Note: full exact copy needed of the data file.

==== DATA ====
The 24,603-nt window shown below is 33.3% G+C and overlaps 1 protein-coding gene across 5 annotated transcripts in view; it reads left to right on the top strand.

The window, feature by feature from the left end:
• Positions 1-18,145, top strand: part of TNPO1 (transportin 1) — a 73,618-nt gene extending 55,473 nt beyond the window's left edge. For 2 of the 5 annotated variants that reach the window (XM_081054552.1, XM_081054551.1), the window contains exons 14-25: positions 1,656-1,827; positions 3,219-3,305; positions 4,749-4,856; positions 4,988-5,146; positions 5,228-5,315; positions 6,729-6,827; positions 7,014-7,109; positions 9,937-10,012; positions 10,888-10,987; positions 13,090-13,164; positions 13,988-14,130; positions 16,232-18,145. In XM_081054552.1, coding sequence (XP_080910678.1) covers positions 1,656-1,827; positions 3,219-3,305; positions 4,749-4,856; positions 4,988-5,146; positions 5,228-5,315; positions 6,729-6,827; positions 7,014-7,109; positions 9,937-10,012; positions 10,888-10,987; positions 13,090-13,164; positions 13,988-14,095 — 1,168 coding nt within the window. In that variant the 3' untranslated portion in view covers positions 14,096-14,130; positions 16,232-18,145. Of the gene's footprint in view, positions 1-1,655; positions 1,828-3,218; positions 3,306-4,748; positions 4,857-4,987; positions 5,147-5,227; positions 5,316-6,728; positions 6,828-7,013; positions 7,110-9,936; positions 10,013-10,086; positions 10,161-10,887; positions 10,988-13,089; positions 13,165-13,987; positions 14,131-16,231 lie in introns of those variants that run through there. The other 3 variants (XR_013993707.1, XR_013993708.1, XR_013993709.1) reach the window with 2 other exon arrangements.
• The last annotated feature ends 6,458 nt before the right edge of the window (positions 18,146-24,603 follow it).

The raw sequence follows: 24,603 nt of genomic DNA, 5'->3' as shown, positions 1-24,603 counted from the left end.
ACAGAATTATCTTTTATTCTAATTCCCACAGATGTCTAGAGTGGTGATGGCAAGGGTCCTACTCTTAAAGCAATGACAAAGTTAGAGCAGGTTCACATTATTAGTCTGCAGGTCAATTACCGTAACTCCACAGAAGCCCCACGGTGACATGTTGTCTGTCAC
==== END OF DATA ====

The 24,603-nt window shown below is 33.3% G+C and overlaps 1 protein-coding gene across 5 annotated transcripts in view; it reads left to right on the top strand.

The window, feature by feature from the left end:
• Positions 1-18,145, top strand: part of TNPO1 (transportin 1) — a 73,618-nt gene extending 55,473 nt beyond the window's left edge. For 2 of the 5 annotated variants that reach the window (XM_081054552.1, XM_081054551.1), the window contains exons 14-25: positions 1,656-1,827; positions 3,219-3,305; positions 4,749-4,856; positions 4,988-5,146; positions 5,228-5,315; positions 6,729-6,827; positions 7,014-7,109; positions 9,937-10,012; positions 10,888-10,987; positions 13,090-13,164; positions 13,988-14,130; positions 16,232-18,145. In XM_081054552.1, coding sequence (XP_080910678.1) covers positions 1,656-1,827; positions 3,219-3,305; positions 4,749-4,856; positions 4,988-5,146; positions 5,228-5,315; positions 6,729-6,827; positions 7,014-7,109; positions 9,937-10,012; positions 10,888-10,987; positions 13,090-13,164; positions 13,988-14,095 — 1,168 coding nt within the window. In that variant the 3' untranslated portion in view covers positions 14,096-14,130; positions 16,232-18,145. Of the gene's footprint in view, positions 1-1,655; positions 1,828-3,218; positions 3,306-4,748; positions 4,857-4,987; positions 5,147-5,227; positions 5,316-6,728; positions 6,828-7,013; positions 7,110-9,936; positions 10,013-10,086; positions 10,161-10,887; positions 10,988-13,089; positions 13,165-13,987; positions 14,131-16,231 lie in introns of those variants that run through there. The other 3 variants (XR_013993707.1, XR_013993708.1, XR_013993709.1) reach the window with 2 other exon arrangements.
• The last annotated feature ends 6,458 nt before the right edge of the window (positions 18,146-24,603 follow it).

The raw sequence follows: 24,603 nt of genomic DNA, 5'->3' as shown, positions 1-24,603 counted from the left end.
ACAGAATTATCTTTTATTCTAATTCCCACAGATGTCTAGAGTGGTGATGGCAAGGGTCCTACTCTTAAAGCAATGACAAAGTTAGAGCAGGTTCACATTATTAGTCTGCAGGTCAATTACCGTAACTCCACAGAAGCCCCACGGTGACATGTTGTCTGTCAC